Last week I needed to make a terrine for my wine tasting class, something to go with red wines. Something sturdy, but with plenty of moelleux. Now there’s a word that has no real equivalent in English, and it’s used all the time in French, to mean melting, mellow, creamy, soft, or even sweet. It’s a delicious word, and I wanted to make an especially delicious terrine.
There was a recipe I’d been saving for ages, a terrine of lièvre, or hare, and it looked perfect. There was just one problem: unless you’re a hunter, there’s no hare to be had at this time of year. Actually there were two and a half problems, since the recipe also called for the liver of the hare, similarly unavailable, and pork liver, another thing I seldom see. And a potential problem, the recipe called for pork throat, which sounded obscure and not especially delicious.
I took the recipe down to my butcher and asked him to help me make some substitutions. He had the pork throat and the crépine to line the pan, no problem. Pork throat is something I’ve never really contemplated using, nor had I even seen one. I still haven’t, since he ground it up for me, but I have to confess that it didn’t sound exactly appetizing. For the hare and pork livers he suggested substituting chicken livers, as opposed to veal or lamb liver, since they were the strongest livers he had. And we settled on using pintade, or guinea fowl, instead of the hare. It wasn’t going to be the same as the original recipe, but it was going to be good. We were both optimistic, the butcher and I. And so I went cheerfully home to get started, five days before I wanted to serve the terrine.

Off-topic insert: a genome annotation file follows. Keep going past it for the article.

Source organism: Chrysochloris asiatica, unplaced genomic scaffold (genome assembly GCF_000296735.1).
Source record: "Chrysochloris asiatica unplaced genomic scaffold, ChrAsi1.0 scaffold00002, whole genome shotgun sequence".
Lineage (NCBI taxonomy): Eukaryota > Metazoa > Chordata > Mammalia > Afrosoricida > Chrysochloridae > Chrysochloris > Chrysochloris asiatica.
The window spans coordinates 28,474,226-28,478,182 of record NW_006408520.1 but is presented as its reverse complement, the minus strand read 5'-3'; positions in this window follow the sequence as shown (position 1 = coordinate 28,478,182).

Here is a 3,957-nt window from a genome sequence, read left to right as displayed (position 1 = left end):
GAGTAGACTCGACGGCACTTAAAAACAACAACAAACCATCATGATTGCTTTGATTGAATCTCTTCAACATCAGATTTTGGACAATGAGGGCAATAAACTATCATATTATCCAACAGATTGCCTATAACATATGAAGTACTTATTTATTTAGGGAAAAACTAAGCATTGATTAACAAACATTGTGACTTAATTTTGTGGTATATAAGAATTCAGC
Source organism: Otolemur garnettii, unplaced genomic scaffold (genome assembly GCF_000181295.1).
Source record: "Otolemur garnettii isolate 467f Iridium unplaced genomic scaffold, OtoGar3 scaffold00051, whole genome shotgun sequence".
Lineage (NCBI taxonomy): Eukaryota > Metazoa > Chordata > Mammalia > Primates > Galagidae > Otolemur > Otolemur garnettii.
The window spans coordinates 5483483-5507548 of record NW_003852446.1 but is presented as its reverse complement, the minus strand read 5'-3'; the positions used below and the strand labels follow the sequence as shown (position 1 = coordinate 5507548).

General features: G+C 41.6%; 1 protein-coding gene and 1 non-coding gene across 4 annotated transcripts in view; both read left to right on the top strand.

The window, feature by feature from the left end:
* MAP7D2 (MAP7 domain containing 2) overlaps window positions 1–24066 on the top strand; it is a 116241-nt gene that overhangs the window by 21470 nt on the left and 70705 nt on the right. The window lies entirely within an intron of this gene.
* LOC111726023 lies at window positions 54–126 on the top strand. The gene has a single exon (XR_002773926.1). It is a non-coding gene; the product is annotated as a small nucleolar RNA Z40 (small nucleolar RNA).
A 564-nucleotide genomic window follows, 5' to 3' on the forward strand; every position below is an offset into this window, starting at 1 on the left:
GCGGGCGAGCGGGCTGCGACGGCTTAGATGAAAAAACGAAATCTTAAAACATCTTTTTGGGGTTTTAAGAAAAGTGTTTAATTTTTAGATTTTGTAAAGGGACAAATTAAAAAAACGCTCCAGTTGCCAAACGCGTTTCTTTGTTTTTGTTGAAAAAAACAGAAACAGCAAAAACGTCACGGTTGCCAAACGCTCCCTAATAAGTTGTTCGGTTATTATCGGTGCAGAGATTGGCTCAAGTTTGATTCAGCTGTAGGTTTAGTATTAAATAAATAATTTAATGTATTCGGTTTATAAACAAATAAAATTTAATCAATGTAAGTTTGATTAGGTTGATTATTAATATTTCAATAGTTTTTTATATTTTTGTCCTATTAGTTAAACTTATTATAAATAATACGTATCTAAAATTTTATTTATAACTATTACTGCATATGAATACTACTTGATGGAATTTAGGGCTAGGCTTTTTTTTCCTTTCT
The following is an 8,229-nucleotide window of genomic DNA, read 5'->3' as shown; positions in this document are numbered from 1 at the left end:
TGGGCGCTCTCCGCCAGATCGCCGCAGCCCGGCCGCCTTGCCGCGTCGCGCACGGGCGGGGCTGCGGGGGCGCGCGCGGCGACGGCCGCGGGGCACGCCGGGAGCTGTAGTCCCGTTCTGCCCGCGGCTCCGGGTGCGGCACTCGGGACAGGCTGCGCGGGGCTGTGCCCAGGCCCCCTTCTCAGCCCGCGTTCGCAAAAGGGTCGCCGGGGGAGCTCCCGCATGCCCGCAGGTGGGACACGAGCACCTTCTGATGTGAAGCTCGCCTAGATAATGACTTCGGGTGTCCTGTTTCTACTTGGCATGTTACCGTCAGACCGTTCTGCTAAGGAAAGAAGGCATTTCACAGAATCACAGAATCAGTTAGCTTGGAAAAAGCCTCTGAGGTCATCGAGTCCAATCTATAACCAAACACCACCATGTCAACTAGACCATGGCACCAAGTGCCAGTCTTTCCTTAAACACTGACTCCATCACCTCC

Just a note about crépine, in case you haven’t used it before, it’s that lacy layer you can see above, around the finished terrine. It helps to hold the terrine together, and bastes the meat as it cooks. It’s a deeply interior part of the pig, I think we’d call it the omentum in a human, and when you buy it in English you ask for caul fat. It has a peculiar beauty of its own, if you’re not, as I confess to having been the first time I saw one, grossed out by the whole notion.
See what I mean? It’s marvelous and slightly terrifying when raw.
But when I began to assemble the terrine ingredients, for once, my pantry failed me. The night before we’d had company for dinner and I’d used every scrap of chocolate in the house making a fondant au chocolat, a flourless chocolate cake that’s very moelleux. And the terrine recipe definitely called for dark chocolate. And I definitely did not want to go out again.
That’s when my devilish cook’s brain started whispering “you know, you could toss the leftover cake into the terrine and it would be just as good.” I mean really, how lazy am I? It’s four minutes on foot to the store and I’m thinking about putting cake in there with the pork throat? “But wait. The cake is made of 70% chocolate, eggs, butter, and sugar. Not too much sugar at that. Why wouldn’t it slip secretly into the terrine, nestle up with the pintade that’s not a lièvre, and make something surprisingly good?” I swear, the devil-chef that lives under my hat made me do it: I dropped the leftover fondant au chocolat into the bowl and squished it out of sight.